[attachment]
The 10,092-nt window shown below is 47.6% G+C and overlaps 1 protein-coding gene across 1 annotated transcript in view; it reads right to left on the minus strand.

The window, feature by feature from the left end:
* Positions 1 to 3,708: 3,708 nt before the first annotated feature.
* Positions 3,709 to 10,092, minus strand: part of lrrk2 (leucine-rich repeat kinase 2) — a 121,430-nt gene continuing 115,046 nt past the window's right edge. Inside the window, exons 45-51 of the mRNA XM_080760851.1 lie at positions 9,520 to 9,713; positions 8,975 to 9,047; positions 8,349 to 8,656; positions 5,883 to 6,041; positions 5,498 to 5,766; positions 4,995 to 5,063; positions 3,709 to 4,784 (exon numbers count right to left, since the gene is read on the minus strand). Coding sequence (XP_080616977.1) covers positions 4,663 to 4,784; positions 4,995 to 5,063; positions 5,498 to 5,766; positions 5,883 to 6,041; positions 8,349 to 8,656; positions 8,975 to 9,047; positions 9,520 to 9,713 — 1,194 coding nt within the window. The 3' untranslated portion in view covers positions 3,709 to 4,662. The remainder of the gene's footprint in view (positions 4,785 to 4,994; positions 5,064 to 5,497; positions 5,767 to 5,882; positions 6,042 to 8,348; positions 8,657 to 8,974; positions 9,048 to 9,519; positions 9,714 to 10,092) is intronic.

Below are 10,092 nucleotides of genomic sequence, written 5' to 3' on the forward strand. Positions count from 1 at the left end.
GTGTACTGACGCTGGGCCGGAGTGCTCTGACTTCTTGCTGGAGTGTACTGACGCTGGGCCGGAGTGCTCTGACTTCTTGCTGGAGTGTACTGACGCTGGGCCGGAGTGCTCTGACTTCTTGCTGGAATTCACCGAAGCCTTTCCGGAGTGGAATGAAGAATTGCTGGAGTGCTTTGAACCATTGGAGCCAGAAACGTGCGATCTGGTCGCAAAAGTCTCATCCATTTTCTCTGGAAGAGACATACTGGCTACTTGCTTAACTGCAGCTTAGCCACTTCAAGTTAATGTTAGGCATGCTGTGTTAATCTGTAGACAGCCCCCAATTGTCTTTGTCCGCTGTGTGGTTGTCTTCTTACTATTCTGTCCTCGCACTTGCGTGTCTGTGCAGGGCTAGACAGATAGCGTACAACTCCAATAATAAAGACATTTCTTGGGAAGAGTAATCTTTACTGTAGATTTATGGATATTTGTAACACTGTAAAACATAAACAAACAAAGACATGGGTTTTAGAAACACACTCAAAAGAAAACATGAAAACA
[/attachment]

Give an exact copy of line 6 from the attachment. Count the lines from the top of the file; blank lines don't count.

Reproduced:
GTGTACTGACGCTGGGCCGGAGTGCTCTGACTTCTTGCTGGAGTGTACTGACGCTGGGCCGGAGTGCTCTGACTTCTTGCTGGAGTGTACTGACGCTGGGCCGGAGTGCTCTGACTTCTTGCTGGAATTCACCGAAGCCTTTCCGGAGTGGAATGAAGAATTGCTGGAGTGCTTTGAACCATTGGAGCCAGAAACGTGCGATCTGGTCGCAAAAGTCTCATCCATTTTCTCTGGAAGAGACATACTGGCTACTTGCTTAACTGCAGCTTAGCCACTTCAAGTTAATGTTAGGCATGCTGTGTTAATCTGTAGACAGCCCCCAATTGTCTTTGTCCGCTGTGTGGTTGTCTTCTTACTATTCTGTCCTCGCACTTGCGTGTCTGTGCAGGGCTAGACAGATAGCGTACAACTCCAATAATAAAGACATTTCTTGGGAAGAGTAATCTTTACTGTAGATTTATGGATATTTGTAACACTGTAAAACATAAACAAACAAAGACATGGGTTTTAGAAACACACTCAAAAGAAAACATGAAAACA